Plan for your Financial Future

By Elaine Marze

financial plan is considered a smart thing to have, but too many people put it off, sometimes to their financial detriment. Not everybody is good with financial matters, so it is better to find an experienced financial planner that you trust. “No matter what your financial goal is, you likely won’t reach it without a plan,” advises Blake Rainey, president of S.A.F.E. Planning, Inc. “But a plan is only good if it is executed with discipline. There is no shortage of information available at your fingertips that can cause fear or greed to derail the best-laid plans. You need a financial coach not only to give you an academically sound investment strategy but also to continue to educate you about what you’re doing and why and to keep you from making emotional, irrational decisions that are destructive to your desired goal.”

Depending on your lifestyle, age, and time of planning, your plan may include a retirement plan, a college savings plan, long-term care plans, capital gains, living trusts, 401(k), IRA contribution plans, and several other facets of your individual and family goals. A good financial plan prioritizes these goals and then outlines the steps you need to take to achieve them. Even a well-laid-out plan may need to change over the years because it is not something you do once and forget about. As you age and your way of life changes, so will your budget. You will be identifying more with what you can do to save your assets, medical and life insurances, and an overview of retirement account investments, including social security income estimates and a lifestyle plan.

Necessary documents such as wills, living wills, and power of attorney should be in hard copy form and easy to access. Some advisors are also urging their clients to put all their paperwork on thumb drives which can be attached to your keychain in case of an accident or unexpected illness. People believe, incorrectly, that putting their documents in a safe or safe deposit box is enough, but documents must be available at the time of need. Written documents ensure the plan is final and legal, unlike verbal directives and commitments to family members or friends.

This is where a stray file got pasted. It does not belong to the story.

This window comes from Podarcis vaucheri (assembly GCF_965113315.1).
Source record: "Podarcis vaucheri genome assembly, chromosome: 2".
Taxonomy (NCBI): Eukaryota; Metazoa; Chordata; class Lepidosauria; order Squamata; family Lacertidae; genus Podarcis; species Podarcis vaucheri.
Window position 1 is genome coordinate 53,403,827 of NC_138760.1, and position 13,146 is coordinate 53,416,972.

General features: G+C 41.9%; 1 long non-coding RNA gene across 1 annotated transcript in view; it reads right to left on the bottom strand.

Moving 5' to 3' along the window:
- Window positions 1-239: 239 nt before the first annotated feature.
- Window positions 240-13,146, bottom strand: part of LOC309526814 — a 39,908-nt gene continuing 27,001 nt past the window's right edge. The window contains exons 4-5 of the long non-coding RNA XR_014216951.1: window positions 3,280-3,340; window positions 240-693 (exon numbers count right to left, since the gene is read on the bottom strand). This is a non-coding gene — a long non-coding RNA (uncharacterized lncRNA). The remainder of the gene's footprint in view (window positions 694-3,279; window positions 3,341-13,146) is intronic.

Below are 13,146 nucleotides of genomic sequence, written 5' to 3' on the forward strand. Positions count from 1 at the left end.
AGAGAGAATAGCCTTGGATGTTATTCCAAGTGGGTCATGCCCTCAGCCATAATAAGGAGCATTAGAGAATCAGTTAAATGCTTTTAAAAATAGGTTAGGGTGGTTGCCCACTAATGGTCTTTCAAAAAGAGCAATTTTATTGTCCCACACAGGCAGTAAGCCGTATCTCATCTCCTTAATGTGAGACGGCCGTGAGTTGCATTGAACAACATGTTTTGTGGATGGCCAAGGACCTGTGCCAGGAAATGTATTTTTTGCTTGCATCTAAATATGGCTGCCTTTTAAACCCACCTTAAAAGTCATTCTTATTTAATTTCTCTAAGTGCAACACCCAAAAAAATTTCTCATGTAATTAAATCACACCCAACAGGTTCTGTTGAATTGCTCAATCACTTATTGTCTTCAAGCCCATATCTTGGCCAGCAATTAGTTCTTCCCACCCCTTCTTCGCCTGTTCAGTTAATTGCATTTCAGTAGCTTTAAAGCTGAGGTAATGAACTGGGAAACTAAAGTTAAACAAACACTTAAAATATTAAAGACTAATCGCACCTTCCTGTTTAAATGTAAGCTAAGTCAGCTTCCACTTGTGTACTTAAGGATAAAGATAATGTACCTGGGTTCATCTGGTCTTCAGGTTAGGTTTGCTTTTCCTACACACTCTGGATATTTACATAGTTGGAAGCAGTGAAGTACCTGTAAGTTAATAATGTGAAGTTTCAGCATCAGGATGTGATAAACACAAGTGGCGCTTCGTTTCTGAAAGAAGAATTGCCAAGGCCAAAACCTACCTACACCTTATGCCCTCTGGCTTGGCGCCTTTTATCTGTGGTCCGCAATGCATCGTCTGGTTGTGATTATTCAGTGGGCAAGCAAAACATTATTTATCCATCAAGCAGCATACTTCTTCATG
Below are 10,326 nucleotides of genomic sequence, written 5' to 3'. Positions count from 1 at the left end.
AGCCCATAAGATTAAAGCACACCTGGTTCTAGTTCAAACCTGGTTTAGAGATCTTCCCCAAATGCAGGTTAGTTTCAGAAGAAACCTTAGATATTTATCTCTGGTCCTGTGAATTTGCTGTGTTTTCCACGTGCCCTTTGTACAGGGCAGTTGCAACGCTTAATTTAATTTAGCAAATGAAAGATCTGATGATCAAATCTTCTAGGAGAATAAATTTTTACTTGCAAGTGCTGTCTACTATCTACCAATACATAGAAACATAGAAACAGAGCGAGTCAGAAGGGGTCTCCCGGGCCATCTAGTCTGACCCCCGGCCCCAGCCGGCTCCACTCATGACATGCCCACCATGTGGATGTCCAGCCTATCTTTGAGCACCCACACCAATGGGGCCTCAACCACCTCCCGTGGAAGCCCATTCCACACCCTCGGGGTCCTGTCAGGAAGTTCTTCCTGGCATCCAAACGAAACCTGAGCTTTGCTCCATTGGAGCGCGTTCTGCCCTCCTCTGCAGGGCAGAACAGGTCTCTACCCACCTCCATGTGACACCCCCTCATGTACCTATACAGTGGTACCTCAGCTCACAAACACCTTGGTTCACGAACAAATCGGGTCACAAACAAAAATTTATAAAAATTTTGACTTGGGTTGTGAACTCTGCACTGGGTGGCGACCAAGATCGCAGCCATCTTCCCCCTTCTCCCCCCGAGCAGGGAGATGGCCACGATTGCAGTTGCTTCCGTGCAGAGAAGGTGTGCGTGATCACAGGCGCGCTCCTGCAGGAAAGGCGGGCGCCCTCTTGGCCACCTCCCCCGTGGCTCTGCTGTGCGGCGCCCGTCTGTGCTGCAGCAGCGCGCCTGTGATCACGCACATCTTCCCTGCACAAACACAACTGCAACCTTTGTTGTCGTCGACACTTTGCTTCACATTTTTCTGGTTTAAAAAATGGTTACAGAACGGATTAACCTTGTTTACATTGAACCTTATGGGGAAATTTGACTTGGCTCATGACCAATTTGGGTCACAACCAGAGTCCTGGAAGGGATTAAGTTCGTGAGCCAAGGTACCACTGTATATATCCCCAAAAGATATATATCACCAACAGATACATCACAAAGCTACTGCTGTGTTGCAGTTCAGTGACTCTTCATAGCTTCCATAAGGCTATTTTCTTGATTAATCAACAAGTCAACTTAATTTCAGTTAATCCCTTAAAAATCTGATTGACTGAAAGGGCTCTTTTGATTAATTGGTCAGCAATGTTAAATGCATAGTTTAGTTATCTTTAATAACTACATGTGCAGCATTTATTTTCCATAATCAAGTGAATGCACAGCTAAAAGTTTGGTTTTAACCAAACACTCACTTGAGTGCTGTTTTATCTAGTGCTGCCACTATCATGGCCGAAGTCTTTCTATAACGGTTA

An experienced planner can guide you through the government maze of gifting rules, tax loopholes, look-back periods, pre-nuptial agreements, inheritance laws, probate, property transfers, and other confusing government regulations. Eventually, the financial planning gets into beneficiary and survivor benefit plans, annuities and long-term care, estate and inheritance tax estimates, philanthropic gift giving, and, perhaps, specialized issues such as veteran and surviving spousal benefits.

Though most people aren’t equipped and experienced enough to do effective and extensive financial planning on their own, there are experts available to help you take charge and be proactive regarding your financial future through careful planning. Every case is different; there’s not a one-size-fits-all category, but everybody needs to have a plan. Don’t procrastinate.